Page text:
The statement is false, the research literature is full of descriptions of the political conditions and motivations for the creation of the assignats. But the author cleverly protects herself by inserting the word “nearly”. Such sleight of hand can be found again and again, to relativize her own statements as well as the statements of others.
Similar generalizing, inaccurate, and in many cases false “assessments” of others’ research work can be found in great numbers in Spang’s book. Another example:
«In the great bulk of work on the ‘origins of the French Revolution’, revolutionary events themselves seem never actually to happen. Focused as they are on eighteenth century innovations, these studies treat revolution more or less as an afterthought.» (p. 53).
One wonders which books on the causes and background of the French Revolution Rebecca Spang is referring to here. If one takes William Doyle’s book “Origins of the French Revolution”, for example, one can not only read about the developments that preceded and influenced the Revolution, but also how the events of 1789 actually unfolded. If individual research contributions have examined certain features of the Ancien Régime in depth, without always focusing directly on the Revolution, it is nonetheless precisely these in-depth investigations that made it easier to understand what was new about the Revolution and why, or out of what preconditions, the explosive discharge of the Revolution came about in the first place, but also what the continuities were. (By the way, also in the passage quoted above, Spang applies her usual trick by inserting the fuzzy term “the great bulk” in order not to make her own attack itself vulnerable).
Another example of the superficial criticism of the research of others:
«Historians have heretofore rarely noted the role played by the free-market illusion in radicalizing the Revolution.» (p. 205).
This statement, again, is incorrect. The role that ideas of the free market and property rights played in the Revolution is well described by many authors. But here again the author protects herself cleverly by inserting the word “rarely”. Besides the unfounded assertion, the author also applies the pejorative term of “illusion” here. Calling the ideas of the free market a “free-market illusion” is an ideological a priori position that she does not substantiate any further, another one of her attitude markers.
One wonders whether the condescending assessment of the research contributions of others is due to today’s manner of “over-selling” or self-marketing, where one always has to loudly announce every little idea of one’s own as a great new finding — a “disruption” — in order to set oneself apart from others at all costs and to stand out as exceptional and unique. It is an attitude that gets tiresome after a while and does not really cover up the poorness of Spang’s own “new” insights.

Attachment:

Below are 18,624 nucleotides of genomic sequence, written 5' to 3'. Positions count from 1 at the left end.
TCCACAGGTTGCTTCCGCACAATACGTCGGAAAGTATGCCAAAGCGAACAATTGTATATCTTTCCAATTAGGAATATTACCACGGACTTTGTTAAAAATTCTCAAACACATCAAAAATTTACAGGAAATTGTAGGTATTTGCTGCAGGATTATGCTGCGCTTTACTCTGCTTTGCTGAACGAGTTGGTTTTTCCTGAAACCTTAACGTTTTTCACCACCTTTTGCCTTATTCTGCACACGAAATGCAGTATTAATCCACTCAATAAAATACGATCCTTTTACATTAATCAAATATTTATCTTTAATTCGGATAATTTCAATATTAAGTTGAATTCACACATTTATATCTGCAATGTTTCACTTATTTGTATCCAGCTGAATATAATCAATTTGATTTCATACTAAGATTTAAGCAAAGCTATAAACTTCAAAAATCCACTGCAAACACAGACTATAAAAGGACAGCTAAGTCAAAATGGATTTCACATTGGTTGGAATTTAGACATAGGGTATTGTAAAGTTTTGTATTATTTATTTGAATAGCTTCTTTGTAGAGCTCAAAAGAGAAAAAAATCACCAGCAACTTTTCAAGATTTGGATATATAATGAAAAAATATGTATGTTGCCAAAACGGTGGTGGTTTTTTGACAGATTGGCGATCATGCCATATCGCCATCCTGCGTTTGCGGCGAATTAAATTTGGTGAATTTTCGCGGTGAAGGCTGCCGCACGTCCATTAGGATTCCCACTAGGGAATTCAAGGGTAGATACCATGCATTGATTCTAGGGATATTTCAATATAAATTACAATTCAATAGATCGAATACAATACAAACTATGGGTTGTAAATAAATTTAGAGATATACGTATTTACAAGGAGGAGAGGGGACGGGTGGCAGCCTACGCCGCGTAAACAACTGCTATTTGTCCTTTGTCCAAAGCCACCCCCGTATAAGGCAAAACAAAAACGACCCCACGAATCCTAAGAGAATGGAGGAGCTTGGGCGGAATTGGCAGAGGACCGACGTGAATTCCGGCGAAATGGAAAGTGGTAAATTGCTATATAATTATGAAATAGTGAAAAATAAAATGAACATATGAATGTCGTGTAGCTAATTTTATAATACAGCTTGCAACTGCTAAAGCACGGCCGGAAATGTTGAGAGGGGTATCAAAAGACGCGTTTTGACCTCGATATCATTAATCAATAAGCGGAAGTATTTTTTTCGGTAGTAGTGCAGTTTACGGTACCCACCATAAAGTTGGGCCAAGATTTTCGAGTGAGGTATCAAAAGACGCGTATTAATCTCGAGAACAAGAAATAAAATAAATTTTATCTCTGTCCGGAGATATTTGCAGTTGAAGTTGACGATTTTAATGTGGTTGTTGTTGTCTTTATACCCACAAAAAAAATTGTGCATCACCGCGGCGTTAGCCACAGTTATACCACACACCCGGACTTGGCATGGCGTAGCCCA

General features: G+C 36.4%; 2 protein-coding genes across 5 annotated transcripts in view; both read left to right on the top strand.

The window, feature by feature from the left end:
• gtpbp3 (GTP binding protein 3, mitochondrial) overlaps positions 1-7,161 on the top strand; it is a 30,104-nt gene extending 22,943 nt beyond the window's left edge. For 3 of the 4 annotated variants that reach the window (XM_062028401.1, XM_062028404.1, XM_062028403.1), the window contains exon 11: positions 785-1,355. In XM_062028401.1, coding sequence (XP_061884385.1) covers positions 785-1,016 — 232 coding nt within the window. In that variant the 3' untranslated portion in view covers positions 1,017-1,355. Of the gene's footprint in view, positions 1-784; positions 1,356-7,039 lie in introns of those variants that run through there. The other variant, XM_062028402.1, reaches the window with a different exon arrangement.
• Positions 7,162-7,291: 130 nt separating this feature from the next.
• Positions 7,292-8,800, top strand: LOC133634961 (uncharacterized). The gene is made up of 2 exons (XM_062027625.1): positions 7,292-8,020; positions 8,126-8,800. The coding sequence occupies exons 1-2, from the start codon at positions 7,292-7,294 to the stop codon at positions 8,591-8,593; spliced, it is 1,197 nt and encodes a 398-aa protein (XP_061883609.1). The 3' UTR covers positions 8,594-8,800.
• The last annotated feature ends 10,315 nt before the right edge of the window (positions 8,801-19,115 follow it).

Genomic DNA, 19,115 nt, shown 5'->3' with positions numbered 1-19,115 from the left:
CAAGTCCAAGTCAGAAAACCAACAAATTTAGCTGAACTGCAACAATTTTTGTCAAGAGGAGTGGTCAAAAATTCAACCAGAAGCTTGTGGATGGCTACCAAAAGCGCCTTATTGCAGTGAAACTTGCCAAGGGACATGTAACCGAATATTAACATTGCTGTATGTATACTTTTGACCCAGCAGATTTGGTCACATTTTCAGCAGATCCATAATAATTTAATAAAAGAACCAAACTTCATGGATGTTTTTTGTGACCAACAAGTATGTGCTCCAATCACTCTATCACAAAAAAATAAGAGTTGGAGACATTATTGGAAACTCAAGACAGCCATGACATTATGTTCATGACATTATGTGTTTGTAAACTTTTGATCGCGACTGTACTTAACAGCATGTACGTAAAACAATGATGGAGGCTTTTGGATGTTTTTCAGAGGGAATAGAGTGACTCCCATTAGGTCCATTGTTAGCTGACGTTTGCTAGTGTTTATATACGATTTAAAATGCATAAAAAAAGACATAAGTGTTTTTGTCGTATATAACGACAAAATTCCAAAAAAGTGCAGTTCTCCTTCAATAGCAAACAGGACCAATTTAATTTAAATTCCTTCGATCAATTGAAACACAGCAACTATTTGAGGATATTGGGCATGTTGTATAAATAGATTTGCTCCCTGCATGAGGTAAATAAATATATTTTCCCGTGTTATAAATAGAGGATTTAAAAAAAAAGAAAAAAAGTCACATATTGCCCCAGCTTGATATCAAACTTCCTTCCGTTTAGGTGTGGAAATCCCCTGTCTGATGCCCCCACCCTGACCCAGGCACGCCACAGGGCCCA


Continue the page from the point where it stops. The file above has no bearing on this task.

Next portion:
Equally disturbing are the many pretentious, but textually hollow and often inaccurate sentences, of which there are countless numbers in this book. A typical example:
«Though both are central to any history of the Revolution, indebtedness and temporality have rarely been brought into the same narrative framework.» (p. 17)
Has anyone ever read any essay or book on the subject of debt that did not simultaneously talk about the maturity date (or dates) of the debt (i.e., a form of “temporality”)? Or does the author mean something else entirely? But what else does she mean? She does not clarify this anywhere. Similar statements occur again and again. It is as if she were under a compulsion to always come up with new, well-sounding, but essentially empty formulations — in other words, feuilletonism. It is part of the picture that the above quotation again contains an implicit reproach against the research of others that is said to have only rarely addressed what Spang wanted.
Another typical example of Spang’s free association, which searches for the seemingly profound wording but lacks a clear thought or statement, is the following sentence:
«Much as the Morte d’Arthur is a romance about the death of Arthur, a ‘mort-gage’ was a gage (that is, a pledged item) that was mort (or dead).» (p. 35).
What is the benefit of this juxtaposition? What is the point of relating the title of the English-language late medieval compilation of Old French and Middle English tales of the Arthurian legend, drawn up by Thomas Malory and first published in 1485, and a financial instrument of the Ancien Régime? The benefit is zero, but the comparison is evidently meant to place another erudition marker. It is one example (among many) of the author’s penchant for arbitrary association and for comparing everything with anything in order to simulate meaning and depth. Spang confuses wordplay with insight.
Right in the lines before the above quotation, Spang also reproaches the historians for having “often” (note again the relativization to make one’s own attack unassailable) mistranslated the term “hypothèque” as English “mortgage”, which according to her opinion were diametrical opposites according to the French legal culture of that time (p. 35). An assertion that I cannot comprehend with the best will in the world, and for which she herself gives no further explanation or evidence.